After fighting a sinus cold since Wednesday, I mustered up the strength to attend a Halloween party this past Friday night that I had been anxious to go to and just couldn't miss.
The party was being thrown by my good friend Desi from Pin Up Revival Originals at their headquarters in Corona which was even more exciting for me since I had been dying to see where all of the company's fabulous dresses were made! What is so unique about the company is that they utilize actual vintage fabrics and make custom designed pieces based off of vintage patterns that would make any girl's jaw drop!
I didn't put together a serious costume, like I normally do, since I wasn't sure if I would physically be able to go and finally felt up to going the night of. Even though I didn't have all of the makeup and accessories I needed to put a ligiamate costume together nor an idea to go off of, I dabbled in some makeup I did have on hand and decided that I would be a "Cirque du Soleil performer on a break" since I didn't have a body suit to match. Yeah I know kinda lame and I knew if I had a concrete plan I could've done better with the makeup theme but at least I was going in the spirit of.
Cirque du Soleil mugshot
Let me tell you, from the word GO I was impressed at how the company went all out with the decorations! I love old fashion Halloween parties complete with decorations, fog, food, music, etc and my girl defiinitely didnt disapoint!
I tried to take as many pictures as I good in between sneezing, teary eyes, sniffling, and everything else you know comes with the fun of allergies. So here we go!
The salon viewing room transformed
I was SO IMPRESSED by this little Halloween village! Had never seen anything like this before!
Took me a few minutes to find Desi since she was running around like mad entertaining all the guests, but when I found her she just about scared me with this fab costume of hers!
Po' thang had a bad hatchet problem!
Desi hired a zombified rock band to entertain everyone for the first part of the movie. Here is Desi's sister Paris (Garth from Wayne's World) and one of the band members.
This hot mess scared the bejesus out of me when the lights were off and he decided to move around....himself.....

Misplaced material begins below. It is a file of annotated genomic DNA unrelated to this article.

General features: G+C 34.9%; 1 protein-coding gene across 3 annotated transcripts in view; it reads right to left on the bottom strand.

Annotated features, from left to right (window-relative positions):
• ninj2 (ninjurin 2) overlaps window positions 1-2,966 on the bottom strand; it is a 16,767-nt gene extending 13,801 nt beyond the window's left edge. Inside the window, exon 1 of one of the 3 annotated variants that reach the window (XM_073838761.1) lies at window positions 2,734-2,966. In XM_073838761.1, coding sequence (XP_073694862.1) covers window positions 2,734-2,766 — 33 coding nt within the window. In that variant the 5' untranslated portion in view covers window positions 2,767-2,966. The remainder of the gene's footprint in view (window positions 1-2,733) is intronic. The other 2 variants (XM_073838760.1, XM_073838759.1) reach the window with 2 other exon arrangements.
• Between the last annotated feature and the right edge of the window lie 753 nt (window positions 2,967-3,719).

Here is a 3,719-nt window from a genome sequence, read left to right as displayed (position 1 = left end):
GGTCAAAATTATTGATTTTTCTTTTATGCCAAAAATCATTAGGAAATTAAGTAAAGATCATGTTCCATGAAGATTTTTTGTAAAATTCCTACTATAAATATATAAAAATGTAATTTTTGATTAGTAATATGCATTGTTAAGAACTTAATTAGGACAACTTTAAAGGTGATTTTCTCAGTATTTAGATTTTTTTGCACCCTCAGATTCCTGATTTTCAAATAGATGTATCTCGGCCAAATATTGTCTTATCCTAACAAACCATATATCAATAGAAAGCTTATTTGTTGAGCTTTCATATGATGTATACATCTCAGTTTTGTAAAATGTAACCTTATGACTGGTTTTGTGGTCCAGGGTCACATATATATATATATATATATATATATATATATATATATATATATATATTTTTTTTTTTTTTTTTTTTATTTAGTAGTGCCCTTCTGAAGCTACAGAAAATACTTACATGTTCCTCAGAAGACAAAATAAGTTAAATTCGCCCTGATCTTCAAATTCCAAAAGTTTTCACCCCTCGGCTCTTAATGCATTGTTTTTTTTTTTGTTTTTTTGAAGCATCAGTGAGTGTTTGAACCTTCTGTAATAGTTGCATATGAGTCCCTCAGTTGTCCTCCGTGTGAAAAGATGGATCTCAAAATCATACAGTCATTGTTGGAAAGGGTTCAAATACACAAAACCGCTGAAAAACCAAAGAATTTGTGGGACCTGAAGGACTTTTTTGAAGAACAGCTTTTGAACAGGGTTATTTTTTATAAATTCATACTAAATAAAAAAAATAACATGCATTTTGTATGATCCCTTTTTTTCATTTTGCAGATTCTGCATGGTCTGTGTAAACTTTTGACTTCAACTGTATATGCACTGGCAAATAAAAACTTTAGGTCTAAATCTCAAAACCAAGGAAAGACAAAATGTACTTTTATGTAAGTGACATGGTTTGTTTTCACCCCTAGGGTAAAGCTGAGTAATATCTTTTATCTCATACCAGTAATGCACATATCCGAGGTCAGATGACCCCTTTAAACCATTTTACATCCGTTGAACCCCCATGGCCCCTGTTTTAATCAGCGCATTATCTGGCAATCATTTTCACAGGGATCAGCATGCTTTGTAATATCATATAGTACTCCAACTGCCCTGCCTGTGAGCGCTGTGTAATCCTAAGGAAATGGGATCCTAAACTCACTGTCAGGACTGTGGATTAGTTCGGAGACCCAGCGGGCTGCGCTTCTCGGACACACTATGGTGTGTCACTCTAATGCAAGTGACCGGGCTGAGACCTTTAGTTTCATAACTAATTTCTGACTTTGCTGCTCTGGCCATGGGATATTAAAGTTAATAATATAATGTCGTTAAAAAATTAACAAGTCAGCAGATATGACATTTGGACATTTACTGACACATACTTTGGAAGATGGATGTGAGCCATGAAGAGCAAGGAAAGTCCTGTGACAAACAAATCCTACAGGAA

And what would be a pin up clothing company without some serious atomic decorations hidden under all of this Halloween madness??
Atomic glass set....where's Don Draper at??!
There's a shadowbox under there somewhere lol!
After seeing some of these serious vintage goodies in their viewing salon, Desi took me for a quick tour of her office where I just about fell out from so much vintageness!!!
LOOK at this ceiling fan!!!!! EEEE!!!
Her office and shooting studio are AMAZING! Okay seriously, can we talk about this desk???????
So you're probably thinking that she must really love Elizabeth Taylor to have a HUGE portrait of her in the office right? This is actually a late 60's portrait of Desi's mother, who everyone affectionately calls "Mama" and also is the other half behind Pin Up Revival Originals.
You know this is the point where I died right????? LUCITE PURSES GALORE EEEEEH!!!!!
I was too in awe to think of snapping pics of her massive collection of vintage patterns and sewing area, so my apologies for that, especially since I was still trying to pick my jaw up from off the floor.
We eventually returned to the party where things really got crazy!
I had such a blast and met some great people. Thanks again to Desi and Pin Up Revival Originals for inviting me to such a great place and fab party!